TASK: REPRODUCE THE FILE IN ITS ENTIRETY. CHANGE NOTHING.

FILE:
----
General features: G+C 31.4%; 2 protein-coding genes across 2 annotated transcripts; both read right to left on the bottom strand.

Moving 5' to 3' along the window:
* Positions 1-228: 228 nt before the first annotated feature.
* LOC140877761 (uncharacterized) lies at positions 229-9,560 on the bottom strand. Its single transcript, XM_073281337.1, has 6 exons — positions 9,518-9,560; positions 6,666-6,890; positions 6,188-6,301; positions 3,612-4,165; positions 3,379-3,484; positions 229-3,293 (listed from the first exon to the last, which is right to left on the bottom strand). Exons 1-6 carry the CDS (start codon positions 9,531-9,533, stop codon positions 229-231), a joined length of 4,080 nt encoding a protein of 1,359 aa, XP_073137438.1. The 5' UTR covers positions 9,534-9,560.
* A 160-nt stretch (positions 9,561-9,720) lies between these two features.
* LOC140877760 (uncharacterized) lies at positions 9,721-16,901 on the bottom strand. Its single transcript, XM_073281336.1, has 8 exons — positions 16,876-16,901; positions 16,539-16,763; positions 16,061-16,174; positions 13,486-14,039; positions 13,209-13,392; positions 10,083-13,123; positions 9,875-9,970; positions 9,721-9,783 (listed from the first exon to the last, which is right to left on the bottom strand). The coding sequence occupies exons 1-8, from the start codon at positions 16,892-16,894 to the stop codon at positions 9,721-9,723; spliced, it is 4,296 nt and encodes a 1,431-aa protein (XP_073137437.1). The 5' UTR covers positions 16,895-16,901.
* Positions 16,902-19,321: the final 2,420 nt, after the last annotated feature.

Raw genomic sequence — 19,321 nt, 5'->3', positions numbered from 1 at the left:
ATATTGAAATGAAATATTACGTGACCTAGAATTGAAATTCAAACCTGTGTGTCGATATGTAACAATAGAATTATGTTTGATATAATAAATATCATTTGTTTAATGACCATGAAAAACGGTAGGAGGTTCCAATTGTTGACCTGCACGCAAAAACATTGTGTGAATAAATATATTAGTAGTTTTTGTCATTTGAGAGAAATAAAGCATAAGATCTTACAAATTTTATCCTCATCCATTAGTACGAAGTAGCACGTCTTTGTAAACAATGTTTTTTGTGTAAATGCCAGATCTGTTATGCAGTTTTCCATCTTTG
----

General features: G+C 31.4%; 2 protein-coding genes across 2 annotated transcripts; both read right to left on the bottom strand.

Moving 5' to 3' along the window:
* Positions 1-228: 228 nt before the first annotated feature.
* LOC140877761 (uncharacterized) lies at positions 229-9,560 on the bottom strand. Its single transcript, XM_073281337.1, has 6 exons — positions 9,518-9,560; positions 6,666-6,890; positions 6,188-6,301; positions 3,612-4,165; positions 3,379-3,484; positions 229-3,293 (listed from the first exon to the last, which is right to left on the bottom strand). Exons 1-6 carry the CDS (start codon positions 9,531-9,533, stop codon positions 229-231), a joined length of 4,080 nt encoding a protein of 1,359 aa, XP_073137438.1. The 5' UTR covers positions 9,534-9,560.
* A 160-nt stretch (positions 9,561-9,720) lies between these two features.
* LOC140877760 (uncharacterized) lies at positions 9,721-16,901 on the bottom strand. Its single transcript, XM_073281336.1, has 8 exons — positions 16,876-16,901; positions 16,539-16,763; positions 16,061-16,174; positions 13,486-14,039; positions 13,209-13,392; positions 10,083-13,123; positions 9,875-9,970; positions 9,721-9,783 (listed from the first exon to the last, which is right to left on the bottom strand). The coding sequence occupies exons 1-8, from the start codon at positions 16,892-16,894 to the stop codon at positions 9,721-9,723; spliced, it is 4,296 nt and encodes a 1,431-aa protein (XP_073137437.1). The 5' UTR covers positions 16,895-16,901.
* Positions 16,902-19,321: the final 2,420 nt, after the last annotated feature.

Raw genomic sequence — 19,321 nt, 5'->3', positions numbered from 1 at the left:
ATATTGAAATGAAATATTACGTGACCTAGAATTGAAATTCAAACCTGTGTGTCGATATGTAACAATAGAATTATGTTTGATATAATAAATATCATTTGTTTAATGACCATGAAAAACGGTAGGAGGTTCCAATTGTTGACCTGCACGCAAAAACATTGTGTGAATAAATATATTAGTAGTTTTTGTCATTTGAGAGAAATAAAGCATAAGATCTTACAAATTTTATCCTCATCCATTAGTACGAAGTAGCACGTCTTTGTAAACAATGTTTTTTGTGTAAATGCCAGATCTGTTATGCAGTTTTCCATCTTTG